IBM and Peter F. Drucker: The Importance of Knowledge Workers
Transmitting Knowledge Builds Corporate Power
We cannot afford arrogance among knowledge workers. Knowledge is power which is why people who had it in the past often tried to make a secret of it. In knowledge work, power comes from transmitting information to make it productive, not from hiding it.
That means you have to be intolerant of intellectual arrogance. At whatever level, knowledge people must make themselves understood, and whatever field the manager comes from, he or she must be eager to understand others. This may be the main job of the manager of technical people. he or she must not only be an interpreter but also work out a balance between specialization and exposure. ... in the knowledge-based organization, the highbrow and the lowbrow have to play on the same team.
Peter F. Drucker
Management (Revised Edition)
"The Manager of Tomorrow" 1973
IBM Must Transfer Knowledge
"The future of International Business Machines Corporation, and of every person connected with the company, depends not upon the amount of time we spend in study; but upon what we learn and upon our ability to transfer our knowledge to the newcomers in the business so that they may keep step with the pace of IBM—a pace which is constantly increasing!
Every member of The IBM organization should be both a teacher and a student."
Thomas. J. Watson Sr.
The World's Greatest Salesman
"Study - the Master Key to Future Growth," 1930
Tom Watson Sr., decades before Peter F. Drucker would capture the concept of a new knowledge-worker based society, understood the importance of disseminating knowledge within his corporation's four walls. If the organizational structure of the 21st century is geographic dispersal not only across but within national boundaries with home offices, how will a corporation survive if the sense of organizational loyalty is replaced with self preservation? Are American Corporations still optimized as in Watson's IBM to retain the best knowledge workers? Do modern day corporate policies encourage selfless dissemination yet critical retention of knowledge within the organization?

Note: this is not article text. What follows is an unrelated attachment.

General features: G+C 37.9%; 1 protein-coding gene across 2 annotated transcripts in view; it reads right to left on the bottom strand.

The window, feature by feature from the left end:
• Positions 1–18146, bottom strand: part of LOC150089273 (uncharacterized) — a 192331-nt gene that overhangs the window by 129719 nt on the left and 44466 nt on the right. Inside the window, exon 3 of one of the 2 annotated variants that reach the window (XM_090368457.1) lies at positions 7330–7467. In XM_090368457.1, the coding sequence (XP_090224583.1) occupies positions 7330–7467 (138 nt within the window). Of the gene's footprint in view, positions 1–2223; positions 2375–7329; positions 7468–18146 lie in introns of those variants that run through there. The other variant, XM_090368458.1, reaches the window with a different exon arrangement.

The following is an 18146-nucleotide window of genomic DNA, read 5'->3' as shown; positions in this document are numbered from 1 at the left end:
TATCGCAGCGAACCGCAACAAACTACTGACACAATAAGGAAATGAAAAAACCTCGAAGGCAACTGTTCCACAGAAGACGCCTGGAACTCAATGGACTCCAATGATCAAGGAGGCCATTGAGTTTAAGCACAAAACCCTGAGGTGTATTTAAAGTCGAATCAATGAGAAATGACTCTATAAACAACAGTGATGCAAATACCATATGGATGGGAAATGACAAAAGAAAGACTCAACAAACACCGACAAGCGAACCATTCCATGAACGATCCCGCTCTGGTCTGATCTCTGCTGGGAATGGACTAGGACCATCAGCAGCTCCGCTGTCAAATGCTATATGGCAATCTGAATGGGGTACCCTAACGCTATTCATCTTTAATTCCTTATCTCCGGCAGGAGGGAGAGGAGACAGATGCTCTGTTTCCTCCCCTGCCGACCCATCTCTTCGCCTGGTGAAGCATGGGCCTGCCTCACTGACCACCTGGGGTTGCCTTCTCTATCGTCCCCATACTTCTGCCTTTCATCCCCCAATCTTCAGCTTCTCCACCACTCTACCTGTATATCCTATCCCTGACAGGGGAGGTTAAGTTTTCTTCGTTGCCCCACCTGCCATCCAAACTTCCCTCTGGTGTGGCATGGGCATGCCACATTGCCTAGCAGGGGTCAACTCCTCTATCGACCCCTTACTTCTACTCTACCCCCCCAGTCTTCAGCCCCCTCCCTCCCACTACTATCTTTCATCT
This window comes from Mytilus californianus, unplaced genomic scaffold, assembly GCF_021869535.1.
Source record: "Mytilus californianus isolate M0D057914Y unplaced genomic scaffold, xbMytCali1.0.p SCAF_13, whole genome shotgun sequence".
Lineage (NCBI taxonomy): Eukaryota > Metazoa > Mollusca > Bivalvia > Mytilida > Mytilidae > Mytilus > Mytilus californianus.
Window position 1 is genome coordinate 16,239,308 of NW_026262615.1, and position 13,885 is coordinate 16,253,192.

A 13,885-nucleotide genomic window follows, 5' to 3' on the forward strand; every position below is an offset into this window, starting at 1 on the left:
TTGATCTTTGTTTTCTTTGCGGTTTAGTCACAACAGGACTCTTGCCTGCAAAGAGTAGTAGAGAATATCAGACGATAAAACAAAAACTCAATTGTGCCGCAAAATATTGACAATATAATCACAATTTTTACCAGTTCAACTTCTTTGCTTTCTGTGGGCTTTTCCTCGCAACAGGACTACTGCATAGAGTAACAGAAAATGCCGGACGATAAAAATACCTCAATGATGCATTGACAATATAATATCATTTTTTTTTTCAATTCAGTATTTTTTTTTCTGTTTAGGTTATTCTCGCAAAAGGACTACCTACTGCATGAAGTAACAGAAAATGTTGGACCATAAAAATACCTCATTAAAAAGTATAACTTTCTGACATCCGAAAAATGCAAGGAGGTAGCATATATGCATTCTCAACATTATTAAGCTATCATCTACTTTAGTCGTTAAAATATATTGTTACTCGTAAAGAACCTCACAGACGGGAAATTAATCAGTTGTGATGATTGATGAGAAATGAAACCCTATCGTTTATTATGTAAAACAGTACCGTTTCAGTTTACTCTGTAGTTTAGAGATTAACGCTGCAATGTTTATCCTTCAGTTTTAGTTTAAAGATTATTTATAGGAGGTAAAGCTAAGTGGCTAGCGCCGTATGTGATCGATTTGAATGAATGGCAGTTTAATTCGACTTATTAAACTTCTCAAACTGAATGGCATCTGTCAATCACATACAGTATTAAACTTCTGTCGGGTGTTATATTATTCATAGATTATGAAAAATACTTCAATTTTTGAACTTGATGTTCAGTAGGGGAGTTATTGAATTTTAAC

Peter E. Greulich Insight
April 4, 2013
April 4, 2013
Peter E. Greulich is an author, publisher and public speaker.
He has written three books on IBM and three essays on Thomas J. Watson Sr.’s leadership during the Great Depression. His latest book, Think Again!: IBM CAN Maximize Shareholder Value is a sweeping historical look at IBM and its nine chief executives. It puts a spotlight on IBM's current human resource practices in light of IBM’s time-tested, human-relationship achievements.
THINK Again! is a different perspective from Louis V. Gerstner’s Who Says Elephants Can’t Dance. Pete's thoughts are always a view from beneath—the perspective of an IBM employee-owner. IBMers with stories to share can reach Pete at IBMers @ mbiconcepts.com.